TV Energy Guide


That 60-inch plasma TV sure does look great on your wall, and tuning into your favorite series and events has never been quite like this. You may have been too busy keeping up with your Netflix queue or reaching the next level in your interstellar combat video game to feed your entertainment fix. But even after you clean up the popcorn, put away the gaming controls, and turn off your TV, that energy hog is still using electricity. Standby energy use can be substantial on some TVs and peripheral equipment. The simplest way to test standby power is to see if a lot of heat is coming off the device – the more heat, the more wasted energy.

Energy Use of Today’s TVs

Ever wonder how much energy today’s TVs use? Organized by television type and screen size, the information in the table shows how much power ENERGY STAR–qualified TVs consume in both active and standby modes. You’ll notice that not all qualified models are created equal. Just because a TV meets ENERGY STAR guidelines doesn’t mean it’s the most energy-efficient television on the market.

If you’re looking for the most efficient TVs available, check out, which offers ranked listings of the 10 most energy-efficient TVs in three size categories. Can’t find the top 10 models at your local appliance store? Don’t give up—you can still find a highly efficient TV. Start with ENERGY STAR–qualified models, then make sure the energy usage for the TV type and screen size you want falls within the lower 20 percent of the consumption range listed in the table below.

But wait. Your killer entertainment system also has a cable and DVR box, a DVD player, gaming systems, surround-sound speakers, and maybe even an old VHS player. These are energy-hogging culprits too, consuming electricity in both active and standby modes. You can tame their consumption by plugging them, along with your TV, into a “smart” power strip. Unlike traditional power strips, smart strips have one or two sockets that are always receiving power, and three or more sockets that cut off power when the main equipment (in this case, your TV) is shut down or set in standby mode. That means the electricity to your peripheral equipment is automatically cut off when you turn off your TV. You can keep your cable and DVR box powered on by plugging it into one of the full-power sockets, so you’ll never miss a show. Moral of the story: Even if you forget to turn off your Wii after winning your most recent battle, the smart strip will do it for you. Now that’s smart!

What Does the Future Hold?

Television efficiencies have dramatically improved over the past few years, and they’ll continue to do so. A leader in effecting strict energy efficiency regulations, policies, and standards, California is raising the bar on TV efficiency criteria. ENERGY STAR guidelines are tightening up, and manufacturers will need to increase the efficiencies of their products to meet the new standards.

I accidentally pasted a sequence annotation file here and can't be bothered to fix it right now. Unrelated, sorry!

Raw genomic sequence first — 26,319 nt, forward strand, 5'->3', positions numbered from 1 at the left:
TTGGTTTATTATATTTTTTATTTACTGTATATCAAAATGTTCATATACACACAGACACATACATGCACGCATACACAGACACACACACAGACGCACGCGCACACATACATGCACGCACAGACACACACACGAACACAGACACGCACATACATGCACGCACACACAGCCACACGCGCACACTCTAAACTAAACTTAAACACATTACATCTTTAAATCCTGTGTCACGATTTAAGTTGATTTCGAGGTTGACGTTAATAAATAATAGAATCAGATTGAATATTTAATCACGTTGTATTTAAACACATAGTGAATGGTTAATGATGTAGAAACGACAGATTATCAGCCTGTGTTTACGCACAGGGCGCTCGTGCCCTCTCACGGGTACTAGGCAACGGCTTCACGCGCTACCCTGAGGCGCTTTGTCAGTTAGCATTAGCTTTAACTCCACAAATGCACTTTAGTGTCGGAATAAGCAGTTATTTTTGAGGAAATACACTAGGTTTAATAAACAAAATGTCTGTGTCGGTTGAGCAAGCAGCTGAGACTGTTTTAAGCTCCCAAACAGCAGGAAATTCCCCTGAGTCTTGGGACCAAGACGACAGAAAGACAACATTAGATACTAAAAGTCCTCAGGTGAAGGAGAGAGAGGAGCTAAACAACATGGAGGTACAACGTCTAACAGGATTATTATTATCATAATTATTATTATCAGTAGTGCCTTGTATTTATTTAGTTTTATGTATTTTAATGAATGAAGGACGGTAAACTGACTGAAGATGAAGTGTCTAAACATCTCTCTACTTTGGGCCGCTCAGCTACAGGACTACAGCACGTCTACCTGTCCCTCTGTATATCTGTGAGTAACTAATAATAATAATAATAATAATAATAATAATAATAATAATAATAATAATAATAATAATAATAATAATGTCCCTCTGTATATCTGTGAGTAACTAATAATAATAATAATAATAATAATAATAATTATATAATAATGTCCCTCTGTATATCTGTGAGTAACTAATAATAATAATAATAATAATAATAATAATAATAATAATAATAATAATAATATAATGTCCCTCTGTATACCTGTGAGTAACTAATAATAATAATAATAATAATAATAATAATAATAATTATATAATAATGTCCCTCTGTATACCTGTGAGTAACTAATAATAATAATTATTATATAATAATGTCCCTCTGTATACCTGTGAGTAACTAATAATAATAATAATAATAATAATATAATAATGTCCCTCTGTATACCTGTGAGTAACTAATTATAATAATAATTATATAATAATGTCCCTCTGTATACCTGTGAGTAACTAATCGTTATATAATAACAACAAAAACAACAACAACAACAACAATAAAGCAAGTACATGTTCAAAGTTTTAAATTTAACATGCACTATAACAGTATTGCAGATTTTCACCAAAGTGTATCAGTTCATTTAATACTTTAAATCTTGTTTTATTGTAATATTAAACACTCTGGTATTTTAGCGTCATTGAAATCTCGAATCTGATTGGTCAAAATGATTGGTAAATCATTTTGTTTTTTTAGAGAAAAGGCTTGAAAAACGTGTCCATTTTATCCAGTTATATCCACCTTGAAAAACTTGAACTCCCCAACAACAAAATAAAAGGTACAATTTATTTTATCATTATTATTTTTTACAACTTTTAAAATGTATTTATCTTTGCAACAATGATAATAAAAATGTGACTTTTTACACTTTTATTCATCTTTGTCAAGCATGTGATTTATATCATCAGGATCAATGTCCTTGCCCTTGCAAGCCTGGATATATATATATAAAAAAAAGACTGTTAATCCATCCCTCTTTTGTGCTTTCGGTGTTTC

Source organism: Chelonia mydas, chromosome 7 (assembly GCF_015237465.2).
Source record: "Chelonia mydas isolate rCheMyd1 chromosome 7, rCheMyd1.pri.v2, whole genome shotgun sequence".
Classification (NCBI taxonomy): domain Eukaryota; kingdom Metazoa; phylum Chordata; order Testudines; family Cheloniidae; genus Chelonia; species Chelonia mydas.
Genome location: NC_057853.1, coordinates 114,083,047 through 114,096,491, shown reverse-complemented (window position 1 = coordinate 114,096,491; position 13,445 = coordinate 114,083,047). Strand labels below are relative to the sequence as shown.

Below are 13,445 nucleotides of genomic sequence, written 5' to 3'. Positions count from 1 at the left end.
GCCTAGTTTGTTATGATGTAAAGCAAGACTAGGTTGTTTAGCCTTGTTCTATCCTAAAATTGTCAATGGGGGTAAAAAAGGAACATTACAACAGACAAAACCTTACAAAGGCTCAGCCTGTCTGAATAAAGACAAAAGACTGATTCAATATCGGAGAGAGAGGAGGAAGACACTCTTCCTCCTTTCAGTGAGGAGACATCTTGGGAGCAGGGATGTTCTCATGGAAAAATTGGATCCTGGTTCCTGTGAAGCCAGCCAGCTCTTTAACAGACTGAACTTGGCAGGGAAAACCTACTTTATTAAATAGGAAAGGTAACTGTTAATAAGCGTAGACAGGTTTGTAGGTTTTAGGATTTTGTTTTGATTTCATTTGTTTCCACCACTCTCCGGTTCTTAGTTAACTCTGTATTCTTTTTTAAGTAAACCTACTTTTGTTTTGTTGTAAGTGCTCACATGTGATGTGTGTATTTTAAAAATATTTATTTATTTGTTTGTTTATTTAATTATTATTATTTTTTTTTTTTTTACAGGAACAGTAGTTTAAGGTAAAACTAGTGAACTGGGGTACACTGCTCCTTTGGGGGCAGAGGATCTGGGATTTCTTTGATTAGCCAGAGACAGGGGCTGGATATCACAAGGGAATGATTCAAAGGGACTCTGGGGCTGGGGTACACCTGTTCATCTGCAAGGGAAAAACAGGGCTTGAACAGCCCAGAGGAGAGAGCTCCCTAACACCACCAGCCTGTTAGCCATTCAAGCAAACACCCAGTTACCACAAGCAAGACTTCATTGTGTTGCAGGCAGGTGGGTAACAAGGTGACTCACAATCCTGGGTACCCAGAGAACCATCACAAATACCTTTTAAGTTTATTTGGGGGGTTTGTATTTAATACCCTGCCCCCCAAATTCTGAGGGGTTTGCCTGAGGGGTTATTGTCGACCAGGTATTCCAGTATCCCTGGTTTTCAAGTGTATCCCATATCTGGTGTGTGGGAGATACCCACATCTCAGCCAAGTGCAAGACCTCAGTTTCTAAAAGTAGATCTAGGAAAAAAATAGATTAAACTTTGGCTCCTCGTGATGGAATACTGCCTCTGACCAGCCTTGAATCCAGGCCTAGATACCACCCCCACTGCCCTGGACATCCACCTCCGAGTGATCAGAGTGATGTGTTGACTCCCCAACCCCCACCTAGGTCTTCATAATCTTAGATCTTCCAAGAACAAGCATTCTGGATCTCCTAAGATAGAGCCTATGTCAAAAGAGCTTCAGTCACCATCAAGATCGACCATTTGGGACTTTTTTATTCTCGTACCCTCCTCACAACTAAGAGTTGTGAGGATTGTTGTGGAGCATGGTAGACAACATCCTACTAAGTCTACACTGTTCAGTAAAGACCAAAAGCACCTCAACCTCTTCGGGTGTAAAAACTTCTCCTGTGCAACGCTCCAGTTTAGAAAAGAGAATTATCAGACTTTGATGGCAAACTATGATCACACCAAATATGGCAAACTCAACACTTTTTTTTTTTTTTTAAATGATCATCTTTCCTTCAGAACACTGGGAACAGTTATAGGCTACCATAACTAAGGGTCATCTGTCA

So the next time you’re shopping for a new TV and want to save money on your electricity bill, check out’s lists of the most efficient TVs, look for ENERGY STAR–certified models that fall into the lower end of the energy consumption spectrum, and don’t forget to use a smart power strip!

Power consumption of Energy Star–qualified TVs

While you’re flipping through the channels, your TV is raising your energy bill. Manufacturers continue to improve efficiency in all TV types, but even greater efficiencies will be possible as liquid crystal display (LCD) TVs backlit with light-emitting diodes (LEDs) become more popular and affordable.

Article by Tim Laughlin, appearing courtesy Xcel Energy Blog.

About Author

Walter’s contributions to CleanTechies over the past 4 years have been instrumental in growing the publications social media channels via his ongoing editorial and data driven strategies. He is the founder and managing director of Sunflower Tax, a renewable energy tax and finance consultancy based in San Diego, California. Active in the San Diego clean technology community, participating in events sponsored by CleanTech San Diego, EcoTopics, and Cleantech Open San Diego, Walter has also been a presenter at numerous California Center for Sustainability (CCSE) programs. He currently serves as an adjunct professor at the University of San Diego School of Law where he teaches a course on energy taxation and policy.

1 Comment

  1. Hi

    Good article — thanks!

    One thing you mentioned that I don’t think gets enough attention is the DVR power consumption. Our DISH receiver/DVR uses 55 watts 24/7 — it does not matter whether TV is being watched or not — in the middle of the night its still using 55 watts. 1.3 KWH a day, 482 KWH a year — it consumes more power than our fridge! About 700 lbs of CO2 per year.

    Its hard to do the turn it off at night technique with the DVR as DISH gets upset and you lose recordings that were scheduled for late at night.

    There is an Energy Star program on set top boxes (including DVRs), but only a few manufacturers participate in it, and DISH does not. Direct TV’s DVRs are all Energy Star and use much less power.